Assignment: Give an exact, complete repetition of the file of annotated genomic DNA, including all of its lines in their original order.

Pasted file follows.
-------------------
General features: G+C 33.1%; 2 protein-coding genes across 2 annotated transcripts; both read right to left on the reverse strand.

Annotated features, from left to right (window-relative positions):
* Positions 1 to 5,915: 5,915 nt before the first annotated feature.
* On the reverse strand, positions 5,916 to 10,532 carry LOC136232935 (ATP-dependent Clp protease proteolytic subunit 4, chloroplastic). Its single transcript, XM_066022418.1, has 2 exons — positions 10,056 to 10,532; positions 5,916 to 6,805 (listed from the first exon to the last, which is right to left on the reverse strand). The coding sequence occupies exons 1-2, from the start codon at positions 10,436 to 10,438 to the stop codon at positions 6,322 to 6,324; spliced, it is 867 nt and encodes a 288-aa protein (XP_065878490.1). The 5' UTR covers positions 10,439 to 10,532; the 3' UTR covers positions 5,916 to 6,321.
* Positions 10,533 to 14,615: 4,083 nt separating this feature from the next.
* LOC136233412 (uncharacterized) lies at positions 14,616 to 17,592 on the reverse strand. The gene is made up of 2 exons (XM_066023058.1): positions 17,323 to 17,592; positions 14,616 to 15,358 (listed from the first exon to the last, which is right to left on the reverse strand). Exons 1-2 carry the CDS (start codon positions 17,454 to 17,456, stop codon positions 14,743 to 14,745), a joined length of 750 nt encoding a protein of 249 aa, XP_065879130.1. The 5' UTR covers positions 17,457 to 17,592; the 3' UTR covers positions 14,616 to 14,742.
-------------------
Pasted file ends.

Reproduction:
General features: G+C 33.1%; 2 protein-coding genes across 2 annotated transcripts; both read right to left on the reverse strand.

Annotated features, from left to right (window-relative positions):
* Positions 1 to 5,915: 5,915 nt before the first annotated feature.
* On the reverse strand, positions 5,916 to 10,532 carry LOC136232935 (ATP-dependent Clp protease proteolytic subunit 4, chloroplastic). Its single transcript, XM_066022418.1, has 2 exons — positions 10,056 to 10,532; positions 5,916 to 6,805 (listed from the first exon to the last, which is right to left on the reverse strand). The coding sequence occupies exons 1-2, from the start codon at positions 10,436 to 10,438 to the stop codon at positions 6,322 to 6,324; spliced, it is 867 nt and encodes a 288-aa protein (XP_065878490.1). The 5' UTR covers positions 10,439 to 10,532; the 3' UTR covers positions 5,916 to 6,321.
* Positions 10,533 to 14,615: 4,083 nt separating this feature from the next.
* LOC136233412 (uncharacterized) lies at positions 14,616 to 17,592 on the reverse strand. The gene is made up of 2 exons (XM_066023058.1): positions 17,323 to 17,592; positions 14,616 to 15,358 (listed from the first exon to the last, which is right to left on the reverse strand). Exons 1-2 carry the CDS (start codon positions 17,454 to 17,456, stop codon positions 14,743 to 14,745), a joined length of 750 nt encoding a protein of 249 aa, XP_065879130.1. The 5' UTR covers positions 17,457 to 17,592; the 3' UTR covers positions 14,616 to 14,742.